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Monday,  May 27, 2024 12:37 AM 

AC pilots say “post-9/11 pay cuts have yet to be corrected” following Q1 results

  • Air
  •   05-03-2024  3:46 am
  •   Pax Global Media

AC pilots say “post-9/11 pay cuts have yet to be corrected” following Q1 results
Pax Global Media

Air Canada’s pilots have issued a statement after the airline on Thursday (May 2) released its Q1 earnings, which show an adjusted EBITDA (earnings before interest, taxes, depreciation, and amortization) of $453 million, and $81 million-dollar net loss amid rising expenses.

The pilots, which are represented by the Air Line Pilots Association, Int’l (ALPA), have been in contract negotiations with Air Canada for over 11 months now as the group seeks a contract that “is commensurate with pilots at U.S. legacy airlines.”

The group says they remain “fully invested in Air Canada” as the carrier continues to “showcase its financial success and commercial ambitions.”

“Each passing quarter marks another set of financial gains, including generating over $1 billion in free cash flow in the latest quarter and improved operating performance, thanks in large part to contributions and dedication from the Air Canada pilots, whose post-9/11 pay cuts have yet to be corrected. Currently, Air Canada pilots are the only legacy pilot group in North America who haven’t re-established standard North American pay levels,” said F/O Charlene Hudy, Air Canada ALPA Master Executive Council chair, in a statement.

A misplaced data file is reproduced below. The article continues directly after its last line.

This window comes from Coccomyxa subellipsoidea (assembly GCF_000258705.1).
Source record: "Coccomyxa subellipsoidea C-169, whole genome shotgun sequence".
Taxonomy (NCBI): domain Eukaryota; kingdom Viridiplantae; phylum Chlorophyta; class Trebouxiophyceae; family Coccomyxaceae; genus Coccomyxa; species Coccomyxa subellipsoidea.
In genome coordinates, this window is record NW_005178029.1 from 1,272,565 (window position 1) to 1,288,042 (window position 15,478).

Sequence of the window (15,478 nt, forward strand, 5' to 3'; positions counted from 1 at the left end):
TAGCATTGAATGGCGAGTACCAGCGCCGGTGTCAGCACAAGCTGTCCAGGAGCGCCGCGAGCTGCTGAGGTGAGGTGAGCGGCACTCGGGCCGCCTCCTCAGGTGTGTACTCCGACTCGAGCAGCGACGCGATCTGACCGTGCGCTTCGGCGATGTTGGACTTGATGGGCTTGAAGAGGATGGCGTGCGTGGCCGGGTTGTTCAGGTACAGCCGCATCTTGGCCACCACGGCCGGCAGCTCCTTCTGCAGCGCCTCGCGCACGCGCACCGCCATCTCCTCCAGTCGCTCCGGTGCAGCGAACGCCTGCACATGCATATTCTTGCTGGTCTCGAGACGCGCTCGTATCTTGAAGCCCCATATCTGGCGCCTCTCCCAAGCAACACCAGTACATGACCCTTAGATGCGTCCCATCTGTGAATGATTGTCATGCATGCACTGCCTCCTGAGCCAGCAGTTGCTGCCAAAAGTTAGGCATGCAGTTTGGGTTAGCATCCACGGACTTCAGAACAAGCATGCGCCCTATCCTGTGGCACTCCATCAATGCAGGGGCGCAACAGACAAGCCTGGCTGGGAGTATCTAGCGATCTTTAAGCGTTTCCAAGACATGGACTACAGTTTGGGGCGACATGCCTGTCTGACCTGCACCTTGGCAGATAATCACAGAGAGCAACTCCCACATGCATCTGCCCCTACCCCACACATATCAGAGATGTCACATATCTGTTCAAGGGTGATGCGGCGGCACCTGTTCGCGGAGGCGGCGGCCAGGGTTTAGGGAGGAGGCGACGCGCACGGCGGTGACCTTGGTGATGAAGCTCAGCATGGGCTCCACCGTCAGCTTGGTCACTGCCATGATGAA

"Air Canada pilots make on average half of what their peers make in the United States, a condition that fails to improve the pilot-supply challenges and which misses an opportunity to attract and retain experienced pilots to Air Canada’s ranks. This is wholly incongruent with Air Canada’s long-term growth strategy.”

As Air Canada pilots “fly the same planes, on the same routes, in the same weather (or worse), while carrying the same passengers,” an inferior contract with half pay is “simply not sustainable,” the union says.

“Air Canada pilots should not be the only legacy pilot group in North America subject to special reduced compensation, especially while Air Canada’s executives rank amongst the highest-paid in North America, benchmarking their own compensation packages to their U.S. counterparts, notably omitting WestJet,” it says.  

Airlines that provided their pilot groups with competitive contracts in the past year include United, Delta, Southwest, and American.

“Air Canada pilots are unified in their call for a contract that reflects today’s world and will do what is necessary to achieve it,” said Hudy. “Currently, about 500 Air Canada pilots are working with U.S. immigration firms to leave Air Canada, should we not achieve a contract commensurate with other comparable pilot groups.”

The formula for success and passenger satisfaction is not a mystery. Canadians deserve no less than a reliable and sustainable aviation network with experienced pilots in the flight deck.”

Despite its net loss, brought on by higher operating costs and added seat capacity, Air Canada sees “continued healthy demand,” said President and CEO Michael Rousseau on Wednesday.

"We are confident in our ability to deliver on our full year 2024 guidance. As we look toward the summer, we see a continued healthy demand environment, and our customers will have a wide range of exciting travel options across Europe, Asia, and North America, for their summer holiday planning,” Rousseau stated.


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